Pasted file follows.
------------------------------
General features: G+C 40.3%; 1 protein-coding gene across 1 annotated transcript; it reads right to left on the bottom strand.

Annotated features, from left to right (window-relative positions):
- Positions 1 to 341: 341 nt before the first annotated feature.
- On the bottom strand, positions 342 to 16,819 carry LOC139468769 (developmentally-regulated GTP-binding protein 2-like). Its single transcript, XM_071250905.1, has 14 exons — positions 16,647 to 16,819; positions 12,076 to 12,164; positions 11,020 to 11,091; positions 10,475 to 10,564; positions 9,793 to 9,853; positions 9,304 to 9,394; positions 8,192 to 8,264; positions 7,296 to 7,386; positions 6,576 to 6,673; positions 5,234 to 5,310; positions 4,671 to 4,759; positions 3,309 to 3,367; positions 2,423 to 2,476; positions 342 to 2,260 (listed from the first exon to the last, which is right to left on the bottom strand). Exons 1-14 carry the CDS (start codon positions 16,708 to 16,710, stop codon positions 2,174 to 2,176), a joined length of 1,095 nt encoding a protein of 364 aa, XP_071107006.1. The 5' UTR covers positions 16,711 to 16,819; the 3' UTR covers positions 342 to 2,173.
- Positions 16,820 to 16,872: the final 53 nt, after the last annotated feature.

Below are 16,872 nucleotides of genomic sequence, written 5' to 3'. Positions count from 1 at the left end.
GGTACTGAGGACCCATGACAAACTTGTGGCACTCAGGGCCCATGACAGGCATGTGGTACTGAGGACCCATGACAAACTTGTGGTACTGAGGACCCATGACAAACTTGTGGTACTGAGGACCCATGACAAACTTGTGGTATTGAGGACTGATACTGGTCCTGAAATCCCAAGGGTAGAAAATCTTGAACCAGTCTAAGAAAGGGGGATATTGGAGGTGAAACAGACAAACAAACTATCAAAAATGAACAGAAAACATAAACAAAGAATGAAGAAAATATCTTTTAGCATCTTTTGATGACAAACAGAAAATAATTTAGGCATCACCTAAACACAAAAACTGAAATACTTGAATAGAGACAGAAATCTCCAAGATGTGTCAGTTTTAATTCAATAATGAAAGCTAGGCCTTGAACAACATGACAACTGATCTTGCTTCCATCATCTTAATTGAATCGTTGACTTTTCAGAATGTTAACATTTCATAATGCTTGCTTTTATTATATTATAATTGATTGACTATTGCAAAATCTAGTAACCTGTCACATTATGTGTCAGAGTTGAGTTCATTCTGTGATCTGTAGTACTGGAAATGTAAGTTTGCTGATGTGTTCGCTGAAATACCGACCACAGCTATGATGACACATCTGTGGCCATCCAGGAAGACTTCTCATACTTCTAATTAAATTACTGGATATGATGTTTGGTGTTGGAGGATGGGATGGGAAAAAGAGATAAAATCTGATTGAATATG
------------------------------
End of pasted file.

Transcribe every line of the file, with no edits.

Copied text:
General features: G+C 40.3%; 1 protein-coding gene across 1 annotated transcript; it reads right to left on the bottom strand.

Annotated features, from left to right (window-relative positions):
- Positions 1 to 341: 341 nt before the first annotated feature.
- On the bottom strand, positions 342 to 16,819 carry LOC139468769 (developmentally-regulated GTP-binding protein 2-like). Its single transcript, XM_071250905.1, has 14 exons — positions 16,647 to 16,819; positions 12,076 to 12,164; positions 11,020 to 11,091; positions 10,475 to 10,564; positions 9,793 to 9,853; positions 9,304 to 9,394; positions 8,192 to 8,264; positions 7,296 to 7,386; positions 6,576 to 6,673; positions 5,234 to 5,310; positions 4,671 to 4,759; positions 3,309 to 3,367; positions 2,423 to 2,476; positions 342 to 2,260 (listed from the first exon to the last, which is right to left on the bottom strand). Exons 1-14 carry the CDS (start codon positions 16,708 to 16,710, stop codon positions 2,174 to 2,176), a joined length of 1,095 nt encoding a protein of 364 aa, XP_071107006.1. The 5' UTR covers positions 16,711 to 16,819; the 3' UTR covers positions 342 to 2,173.
- Positions 16,820 to 16,872: the final 53 nt, after the last annotated feature.

Below are 16,872 nucleotides of genomic sequence, written 5' to 3'. Positions count from 1 at the left end.
GGTACTGAGGACCCATGACAAACTTGTGGCACTCAGGGCCCATGACAGGCATGTGGTACTGAGGACCCATGACAAACTTGTGGTACTGAGGACCCATGACAAACTTGTGGTACTGAGGACCCATGACAAACTTGTGGTATTGAGGACTGATACTGGTCCTGAAATCCCAAGGGTAGAAAATCTTGAACCAGTCTAAGAAAGGGGGATATTGGAGGTGAAACAGACAAACAAACTATCAAAAATGAACAGAAAACATAAACAAAGAATGAAGAAAATATCTTTTAGCATCTTTTGATGACAAACAGAAAATAATTTAGGCATCACCTAAACACAAAAACTGAAATACTTGAATAGAGACAGAAATCTCCAAGATGTGTCAGTTTTAATTCAATAATGAAAGCTAGGCCTTGAACAACATGACAACTGATCTTGCTTCCATCATCTTAATTGAATCGTTGACTTTTCAGAATGTTAACATTTCATAATGCTTGCTTTTATTATATTATAATTGATTGACTATTGCAAAATCTAGTAACCTGTCACATTATGTGTCAGAGTTGAGTTCATTCTGTGATCTGTAGTACTGGAAATGTAAGTTTGCTGATGTGTTCGCTGAAATACCGACCACAGCTATGATGACACATCTGTGGCCATCCAGGAAGACTTCTCATACTTCTAATTAAATTACTGGATATGATGTTTGGTGTTGGAGGATGGGATGGGAAAAAGAGATAAAATCTGATTGAATATG